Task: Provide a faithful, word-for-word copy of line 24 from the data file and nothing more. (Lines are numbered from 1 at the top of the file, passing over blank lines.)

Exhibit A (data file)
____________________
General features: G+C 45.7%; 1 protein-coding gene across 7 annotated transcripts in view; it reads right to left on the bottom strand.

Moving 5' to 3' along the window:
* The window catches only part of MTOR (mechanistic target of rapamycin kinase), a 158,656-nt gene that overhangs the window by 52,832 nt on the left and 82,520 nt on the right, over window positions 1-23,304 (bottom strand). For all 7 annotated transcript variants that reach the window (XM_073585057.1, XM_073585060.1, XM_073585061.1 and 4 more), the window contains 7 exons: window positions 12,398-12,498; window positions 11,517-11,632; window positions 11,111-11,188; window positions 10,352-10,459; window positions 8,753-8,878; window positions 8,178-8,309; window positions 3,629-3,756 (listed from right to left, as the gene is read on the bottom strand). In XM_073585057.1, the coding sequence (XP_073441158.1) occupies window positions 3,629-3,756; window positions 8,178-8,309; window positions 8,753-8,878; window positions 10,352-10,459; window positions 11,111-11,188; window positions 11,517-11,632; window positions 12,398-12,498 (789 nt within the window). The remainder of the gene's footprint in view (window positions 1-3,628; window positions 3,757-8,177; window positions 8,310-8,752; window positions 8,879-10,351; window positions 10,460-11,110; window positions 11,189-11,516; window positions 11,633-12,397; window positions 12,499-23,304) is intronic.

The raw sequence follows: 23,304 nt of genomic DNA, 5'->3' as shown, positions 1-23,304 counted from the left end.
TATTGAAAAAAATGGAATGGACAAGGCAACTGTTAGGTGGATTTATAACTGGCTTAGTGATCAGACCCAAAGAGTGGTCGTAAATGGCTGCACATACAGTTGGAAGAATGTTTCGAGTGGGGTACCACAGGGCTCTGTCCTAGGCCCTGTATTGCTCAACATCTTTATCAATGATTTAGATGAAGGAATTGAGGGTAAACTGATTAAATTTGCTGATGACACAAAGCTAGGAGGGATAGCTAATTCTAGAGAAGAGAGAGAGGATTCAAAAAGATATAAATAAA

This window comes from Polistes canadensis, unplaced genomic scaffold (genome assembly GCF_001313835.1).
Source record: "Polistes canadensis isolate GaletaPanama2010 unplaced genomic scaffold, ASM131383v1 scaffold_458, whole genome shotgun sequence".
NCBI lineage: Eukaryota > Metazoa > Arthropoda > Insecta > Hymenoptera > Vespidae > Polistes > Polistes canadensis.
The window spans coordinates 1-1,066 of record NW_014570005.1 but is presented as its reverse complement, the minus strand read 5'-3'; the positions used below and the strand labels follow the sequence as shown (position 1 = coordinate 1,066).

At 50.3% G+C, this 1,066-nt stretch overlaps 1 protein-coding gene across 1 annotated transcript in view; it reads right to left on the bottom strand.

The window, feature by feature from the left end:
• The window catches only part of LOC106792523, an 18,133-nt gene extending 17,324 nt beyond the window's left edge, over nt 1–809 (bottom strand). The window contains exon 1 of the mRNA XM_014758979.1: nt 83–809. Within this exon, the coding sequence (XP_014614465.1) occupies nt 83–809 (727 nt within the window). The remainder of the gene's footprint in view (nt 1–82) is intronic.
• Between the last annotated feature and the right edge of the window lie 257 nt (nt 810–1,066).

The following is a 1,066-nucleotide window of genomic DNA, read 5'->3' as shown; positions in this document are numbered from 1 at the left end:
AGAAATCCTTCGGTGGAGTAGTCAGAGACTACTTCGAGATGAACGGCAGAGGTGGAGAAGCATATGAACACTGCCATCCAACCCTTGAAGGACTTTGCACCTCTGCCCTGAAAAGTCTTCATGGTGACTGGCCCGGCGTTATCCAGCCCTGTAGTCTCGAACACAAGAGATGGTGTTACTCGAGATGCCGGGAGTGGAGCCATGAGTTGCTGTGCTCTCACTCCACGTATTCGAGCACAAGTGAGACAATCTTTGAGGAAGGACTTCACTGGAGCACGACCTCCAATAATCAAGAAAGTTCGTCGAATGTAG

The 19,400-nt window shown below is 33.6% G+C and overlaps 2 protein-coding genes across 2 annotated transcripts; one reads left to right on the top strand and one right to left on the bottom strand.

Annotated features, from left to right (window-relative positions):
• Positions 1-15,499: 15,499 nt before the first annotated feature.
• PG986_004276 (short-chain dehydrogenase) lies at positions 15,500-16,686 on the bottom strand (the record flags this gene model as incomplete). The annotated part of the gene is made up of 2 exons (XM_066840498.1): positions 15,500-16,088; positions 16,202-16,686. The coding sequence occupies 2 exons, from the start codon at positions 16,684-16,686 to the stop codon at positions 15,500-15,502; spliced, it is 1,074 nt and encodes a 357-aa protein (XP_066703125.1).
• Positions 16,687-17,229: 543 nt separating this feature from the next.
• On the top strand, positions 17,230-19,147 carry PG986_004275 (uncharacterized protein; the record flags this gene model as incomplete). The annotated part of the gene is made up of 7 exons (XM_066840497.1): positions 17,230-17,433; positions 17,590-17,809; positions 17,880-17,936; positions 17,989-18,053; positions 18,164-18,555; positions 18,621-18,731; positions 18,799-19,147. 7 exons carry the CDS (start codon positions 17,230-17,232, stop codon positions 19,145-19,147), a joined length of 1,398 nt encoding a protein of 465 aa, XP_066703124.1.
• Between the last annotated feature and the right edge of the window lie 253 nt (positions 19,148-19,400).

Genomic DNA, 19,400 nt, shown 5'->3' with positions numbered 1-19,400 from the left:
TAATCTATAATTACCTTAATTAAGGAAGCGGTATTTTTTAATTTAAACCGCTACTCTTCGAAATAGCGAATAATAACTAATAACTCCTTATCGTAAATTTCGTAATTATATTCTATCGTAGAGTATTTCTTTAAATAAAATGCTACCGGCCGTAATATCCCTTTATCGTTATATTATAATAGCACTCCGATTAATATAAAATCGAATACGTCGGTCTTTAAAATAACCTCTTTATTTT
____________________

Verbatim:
TAATCTATAATTACCTTAATTAAGGAAGCGGTATTTTTTAATTTAAACCGCTACTCTTCGAAATAGCGAATAATAACTAATAACTCCTTATCGTAAATTTCGTAATTATATTCTATCGTAGAGTATTTCTTTAAATAAAATGCTACCGGCCGTAATATCCCTTTATCGTTATATTATAATAGCACTCCGATTAATATAAAATCGAATACGTCGGTCTTTAAAATAACCTCTTTATTTT